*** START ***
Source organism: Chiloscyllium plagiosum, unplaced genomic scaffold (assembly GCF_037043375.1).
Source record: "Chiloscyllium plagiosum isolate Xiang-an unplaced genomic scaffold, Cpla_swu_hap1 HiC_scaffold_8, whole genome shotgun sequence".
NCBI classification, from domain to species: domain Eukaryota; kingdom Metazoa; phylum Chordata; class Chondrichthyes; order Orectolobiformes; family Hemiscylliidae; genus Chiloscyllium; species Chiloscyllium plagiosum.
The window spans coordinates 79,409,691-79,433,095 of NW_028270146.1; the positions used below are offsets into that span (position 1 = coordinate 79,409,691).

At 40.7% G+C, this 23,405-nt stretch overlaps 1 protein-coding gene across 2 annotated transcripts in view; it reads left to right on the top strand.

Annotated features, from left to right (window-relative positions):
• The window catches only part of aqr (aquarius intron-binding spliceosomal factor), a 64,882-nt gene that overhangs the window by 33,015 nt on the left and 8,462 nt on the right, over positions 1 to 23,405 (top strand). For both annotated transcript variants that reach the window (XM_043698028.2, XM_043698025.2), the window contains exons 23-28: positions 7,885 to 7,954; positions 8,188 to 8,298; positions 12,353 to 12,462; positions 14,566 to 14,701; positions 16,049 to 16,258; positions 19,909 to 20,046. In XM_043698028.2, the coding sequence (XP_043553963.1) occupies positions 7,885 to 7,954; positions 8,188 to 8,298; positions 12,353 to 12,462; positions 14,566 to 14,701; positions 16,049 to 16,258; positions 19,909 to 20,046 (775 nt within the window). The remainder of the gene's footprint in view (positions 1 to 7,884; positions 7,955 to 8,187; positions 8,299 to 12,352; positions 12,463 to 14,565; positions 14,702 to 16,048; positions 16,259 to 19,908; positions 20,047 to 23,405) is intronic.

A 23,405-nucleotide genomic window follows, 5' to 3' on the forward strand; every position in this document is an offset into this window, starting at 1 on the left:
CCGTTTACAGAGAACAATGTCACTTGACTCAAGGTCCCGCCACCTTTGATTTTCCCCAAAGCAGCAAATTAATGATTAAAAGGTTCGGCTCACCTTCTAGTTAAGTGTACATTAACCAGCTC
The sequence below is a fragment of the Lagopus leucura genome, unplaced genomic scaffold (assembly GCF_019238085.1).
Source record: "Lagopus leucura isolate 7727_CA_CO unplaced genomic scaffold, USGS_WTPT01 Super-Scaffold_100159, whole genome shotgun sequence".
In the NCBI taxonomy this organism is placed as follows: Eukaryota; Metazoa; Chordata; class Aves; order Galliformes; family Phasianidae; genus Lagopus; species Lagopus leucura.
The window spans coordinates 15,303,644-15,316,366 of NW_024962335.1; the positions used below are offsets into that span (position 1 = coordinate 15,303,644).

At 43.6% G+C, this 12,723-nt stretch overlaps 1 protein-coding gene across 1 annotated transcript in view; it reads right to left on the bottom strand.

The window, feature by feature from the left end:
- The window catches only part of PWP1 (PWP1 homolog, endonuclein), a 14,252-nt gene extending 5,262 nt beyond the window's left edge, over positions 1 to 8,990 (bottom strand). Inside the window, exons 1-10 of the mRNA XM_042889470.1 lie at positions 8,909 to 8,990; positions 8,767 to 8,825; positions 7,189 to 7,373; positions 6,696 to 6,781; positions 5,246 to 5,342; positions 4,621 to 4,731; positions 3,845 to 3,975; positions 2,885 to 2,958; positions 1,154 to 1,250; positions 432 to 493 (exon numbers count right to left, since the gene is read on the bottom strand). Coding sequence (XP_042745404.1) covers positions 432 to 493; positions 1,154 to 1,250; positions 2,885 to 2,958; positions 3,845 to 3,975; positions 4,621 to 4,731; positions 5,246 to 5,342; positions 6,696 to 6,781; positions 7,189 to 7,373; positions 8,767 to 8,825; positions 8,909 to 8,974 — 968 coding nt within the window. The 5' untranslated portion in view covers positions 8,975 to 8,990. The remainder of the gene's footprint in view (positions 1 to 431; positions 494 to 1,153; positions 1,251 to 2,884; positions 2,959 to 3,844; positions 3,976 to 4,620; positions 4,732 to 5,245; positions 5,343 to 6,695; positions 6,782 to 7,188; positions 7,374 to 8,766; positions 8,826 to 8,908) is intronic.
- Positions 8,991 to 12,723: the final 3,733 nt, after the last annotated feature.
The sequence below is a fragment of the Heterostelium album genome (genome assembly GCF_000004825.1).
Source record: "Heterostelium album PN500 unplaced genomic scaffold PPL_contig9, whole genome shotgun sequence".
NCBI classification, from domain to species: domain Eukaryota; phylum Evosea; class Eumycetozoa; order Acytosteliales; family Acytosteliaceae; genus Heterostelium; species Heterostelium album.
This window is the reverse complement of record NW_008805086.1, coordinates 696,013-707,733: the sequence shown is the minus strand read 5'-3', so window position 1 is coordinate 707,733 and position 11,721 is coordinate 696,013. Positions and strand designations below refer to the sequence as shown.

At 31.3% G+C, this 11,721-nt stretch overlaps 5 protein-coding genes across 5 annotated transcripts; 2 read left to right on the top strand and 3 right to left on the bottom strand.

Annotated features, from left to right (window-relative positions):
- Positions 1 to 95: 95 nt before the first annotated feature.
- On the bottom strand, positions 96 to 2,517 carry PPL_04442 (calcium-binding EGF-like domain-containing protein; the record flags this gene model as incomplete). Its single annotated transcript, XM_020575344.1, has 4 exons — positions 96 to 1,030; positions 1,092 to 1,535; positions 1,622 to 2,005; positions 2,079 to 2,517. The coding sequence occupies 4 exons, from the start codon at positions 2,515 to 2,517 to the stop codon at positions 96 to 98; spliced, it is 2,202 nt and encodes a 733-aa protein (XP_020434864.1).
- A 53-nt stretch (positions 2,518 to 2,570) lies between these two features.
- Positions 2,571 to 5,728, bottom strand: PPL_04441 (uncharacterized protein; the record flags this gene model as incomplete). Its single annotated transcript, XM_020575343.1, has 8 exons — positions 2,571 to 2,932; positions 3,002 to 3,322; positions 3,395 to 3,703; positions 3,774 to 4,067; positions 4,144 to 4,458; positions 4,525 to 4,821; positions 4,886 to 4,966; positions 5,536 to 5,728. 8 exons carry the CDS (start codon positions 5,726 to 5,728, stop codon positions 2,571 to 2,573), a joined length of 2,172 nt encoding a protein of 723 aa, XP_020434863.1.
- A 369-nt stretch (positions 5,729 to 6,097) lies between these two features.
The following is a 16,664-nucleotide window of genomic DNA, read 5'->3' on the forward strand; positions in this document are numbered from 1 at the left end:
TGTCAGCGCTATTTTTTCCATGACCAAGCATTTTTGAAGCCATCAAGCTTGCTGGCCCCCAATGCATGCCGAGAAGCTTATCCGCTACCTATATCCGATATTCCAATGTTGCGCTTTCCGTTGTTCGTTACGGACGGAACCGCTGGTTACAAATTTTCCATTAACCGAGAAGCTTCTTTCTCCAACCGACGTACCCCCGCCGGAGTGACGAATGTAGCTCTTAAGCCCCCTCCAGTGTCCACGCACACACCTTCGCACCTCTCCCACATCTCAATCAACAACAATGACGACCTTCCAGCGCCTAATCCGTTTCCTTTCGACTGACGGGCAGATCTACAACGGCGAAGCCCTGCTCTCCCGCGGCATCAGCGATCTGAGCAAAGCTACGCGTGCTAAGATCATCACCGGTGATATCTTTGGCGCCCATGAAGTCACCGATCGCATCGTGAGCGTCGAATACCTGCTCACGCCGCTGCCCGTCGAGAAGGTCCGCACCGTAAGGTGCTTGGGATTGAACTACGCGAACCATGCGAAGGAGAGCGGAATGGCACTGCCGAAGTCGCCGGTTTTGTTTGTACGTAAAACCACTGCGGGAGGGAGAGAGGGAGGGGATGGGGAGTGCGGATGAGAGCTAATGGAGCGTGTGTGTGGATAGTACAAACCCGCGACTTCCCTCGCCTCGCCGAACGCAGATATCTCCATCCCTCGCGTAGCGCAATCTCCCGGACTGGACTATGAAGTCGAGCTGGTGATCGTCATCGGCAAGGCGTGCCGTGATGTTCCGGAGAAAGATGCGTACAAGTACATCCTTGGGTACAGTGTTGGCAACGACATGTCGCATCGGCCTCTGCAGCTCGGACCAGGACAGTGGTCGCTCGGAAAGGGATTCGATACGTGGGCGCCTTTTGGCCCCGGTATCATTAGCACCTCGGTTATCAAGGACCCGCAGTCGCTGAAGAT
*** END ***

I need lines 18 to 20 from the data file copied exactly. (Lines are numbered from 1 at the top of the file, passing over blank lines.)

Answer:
The sequence below is a fragment of the Heterostelium album genome (genome assembly GCF_000004825.1).
Source record: "Heterostelium album PN500 unplaced genomic scaffold PPL_contig9, whole genome shotgun sequence".
NCBI classification, from domain to species: domain Eukaryota; phylum Evosea; class Eumycetozoa; order Acytosteliales; family Acytosteliaceae; genus Heterostelium; species Heterostelium album.